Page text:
Expansion of activated regulatory T cells by myeloid-specific chemokines via an alternative pathway in CSF of bacterial meningitis patients.
Shi G., Han J., Liu G., Hao Y., Ma Y., Li T., Wu X., Zhang H., Liu Y., Wang B., Kong Y., Zhou J., Zeng H.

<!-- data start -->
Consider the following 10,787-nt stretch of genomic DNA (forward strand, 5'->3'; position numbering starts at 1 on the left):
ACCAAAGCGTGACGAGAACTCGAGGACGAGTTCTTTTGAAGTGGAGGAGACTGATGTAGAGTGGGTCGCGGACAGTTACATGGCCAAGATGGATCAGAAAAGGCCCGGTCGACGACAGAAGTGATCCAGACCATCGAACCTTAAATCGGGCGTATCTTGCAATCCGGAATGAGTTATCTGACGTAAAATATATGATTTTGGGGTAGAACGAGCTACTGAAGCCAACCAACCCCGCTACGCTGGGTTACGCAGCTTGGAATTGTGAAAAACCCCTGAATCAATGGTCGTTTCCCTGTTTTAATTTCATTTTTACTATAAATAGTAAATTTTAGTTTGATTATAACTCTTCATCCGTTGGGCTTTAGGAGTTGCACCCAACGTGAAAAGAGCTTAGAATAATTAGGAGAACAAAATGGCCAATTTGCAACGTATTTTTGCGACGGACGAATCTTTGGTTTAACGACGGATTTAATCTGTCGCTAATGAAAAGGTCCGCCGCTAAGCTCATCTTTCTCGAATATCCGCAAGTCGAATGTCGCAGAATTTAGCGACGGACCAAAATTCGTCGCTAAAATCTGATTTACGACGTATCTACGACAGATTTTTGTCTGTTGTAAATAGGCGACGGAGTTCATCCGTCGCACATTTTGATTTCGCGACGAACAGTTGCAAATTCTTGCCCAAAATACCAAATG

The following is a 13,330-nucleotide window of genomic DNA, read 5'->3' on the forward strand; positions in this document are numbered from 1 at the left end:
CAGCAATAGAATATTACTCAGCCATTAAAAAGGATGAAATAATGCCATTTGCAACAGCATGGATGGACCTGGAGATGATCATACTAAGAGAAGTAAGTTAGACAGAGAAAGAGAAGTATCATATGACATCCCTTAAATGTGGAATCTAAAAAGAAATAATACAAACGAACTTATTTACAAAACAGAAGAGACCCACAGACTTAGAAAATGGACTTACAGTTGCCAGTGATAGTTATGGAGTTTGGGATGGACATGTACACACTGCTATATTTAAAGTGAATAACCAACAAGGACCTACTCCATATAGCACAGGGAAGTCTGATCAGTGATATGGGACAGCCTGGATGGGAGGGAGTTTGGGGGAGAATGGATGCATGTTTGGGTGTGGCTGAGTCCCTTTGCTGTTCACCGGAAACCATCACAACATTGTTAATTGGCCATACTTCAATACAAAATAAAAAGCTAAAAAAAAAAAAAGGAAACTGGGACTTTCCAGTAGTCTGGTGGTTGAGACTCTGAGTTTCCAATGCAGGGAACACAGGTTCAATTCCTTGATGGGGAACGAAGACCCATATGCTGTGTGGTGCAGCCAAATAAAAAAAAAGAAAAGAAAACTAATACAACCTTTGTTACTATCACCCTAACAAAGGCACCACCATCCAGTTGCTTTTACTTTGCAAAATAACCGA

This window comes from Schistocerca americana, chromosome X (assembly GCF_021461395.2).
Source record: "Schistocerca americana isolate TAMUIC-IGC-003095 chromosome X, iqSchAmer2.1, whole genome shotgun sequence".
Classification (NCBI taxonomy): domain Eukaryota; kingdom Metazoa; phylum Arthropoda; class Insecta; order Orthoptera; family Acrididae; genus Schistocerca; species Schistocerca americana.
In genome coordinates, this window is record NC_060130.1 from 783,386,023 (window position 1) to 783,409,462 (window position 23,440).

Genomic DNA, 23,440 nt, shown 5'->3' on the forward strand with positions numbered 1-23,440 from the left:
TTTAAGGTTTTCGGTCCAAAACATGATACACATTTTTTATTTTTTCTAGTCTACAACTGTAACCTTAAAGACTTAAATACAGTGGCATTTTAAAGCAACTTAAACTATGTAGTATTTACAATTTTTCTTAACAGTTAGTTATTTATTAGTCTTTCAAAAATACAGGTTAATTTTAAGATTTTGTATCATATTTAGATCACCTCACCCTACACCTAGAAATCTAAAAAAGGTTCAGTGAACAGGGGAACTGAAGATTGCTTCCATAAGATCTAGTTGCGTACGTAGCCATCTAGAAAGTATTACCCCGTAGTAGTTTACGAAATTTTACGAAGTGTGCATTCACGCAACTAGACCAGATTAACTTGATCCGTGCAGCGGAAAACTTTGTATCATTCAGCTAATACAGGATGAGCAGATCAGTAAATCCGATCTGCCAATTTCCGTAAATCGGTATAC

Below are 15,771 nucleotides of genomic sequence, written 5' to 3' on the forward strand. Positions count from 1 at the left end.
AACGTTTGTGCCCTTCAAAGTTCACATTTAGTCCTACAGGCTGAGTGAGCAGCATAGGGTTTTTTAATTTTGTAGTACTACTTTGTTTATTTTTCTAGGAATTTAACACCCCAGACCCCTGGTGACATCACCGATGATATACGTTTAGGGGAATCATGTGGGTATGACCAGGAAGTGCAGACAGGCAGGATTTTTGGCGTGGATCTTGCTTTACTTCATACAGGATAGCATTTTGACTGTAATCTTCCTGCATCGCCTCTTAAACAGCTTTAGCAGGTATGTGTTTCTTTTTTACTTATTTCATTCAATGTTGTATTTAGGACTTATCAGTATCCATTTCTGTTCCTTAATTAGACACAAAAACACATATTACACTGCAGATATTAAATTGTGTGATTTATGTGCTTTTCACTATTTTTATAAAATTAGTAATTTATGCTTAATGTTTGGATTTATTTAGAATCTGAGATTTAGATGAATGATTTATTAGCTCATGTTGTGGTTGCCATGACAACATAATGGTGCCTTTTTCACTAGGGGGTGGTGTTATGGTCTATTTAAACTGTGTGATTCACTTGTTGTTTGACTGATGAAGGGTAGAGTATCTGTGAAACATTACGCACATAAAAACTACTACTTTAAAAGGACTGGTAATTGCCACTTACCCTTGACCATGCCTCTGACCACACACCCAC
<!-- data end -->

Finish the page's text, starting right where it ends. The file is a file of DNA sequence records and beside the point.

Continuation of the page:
Previous studies have demonstrated that activation/expansion by certain cytokines as well as recruitment by specific chemokines is involved in enrichment of regulatory T (Treg) cells in local tissues or organs under pathological conditions. Recent evidence indicates that human Treg cells are a heterogeneous population that comprises three distinct subpopulations: CD25⁺CD45RA⁺ resting Treg (rTreg) cells, CD25(hi)CD45RA⁻ activated Treg (aTreg) cells, which are both suppressive, and CD25⁺CD45RA⁻ cytokine-secreting T cells with proinflammatory capacity. Moreover, rTreg cells can proliferate and convert to aTreg cells. Here, we found an increase in aTreg-cell frequency in the cerebrospinal fluid (CSF) of patients with postneurosurgery bacterial meningitis. We revealed that such an increased aTreg-cell frequency in the CSF was not due to enhanced chemotaxis. Instead of a classic conversion pathway from rTreg to aTreg cells, we identified an alternative route of Treg-cell conversion from cytokine-secreting cells to aTreg cells induced by myeloid-specific chemokine CXC chemokine receptor (CXCR) ligand 5 via CXCR1 and CXCR2 receptors, or by CSF myeloid cells in a cell-cell contact manner. Our results reveal a different view of how the immune system controls overwhelming local immune responses during infection, and provide evidence of how innate immunity negatively regulates adaptive immunity.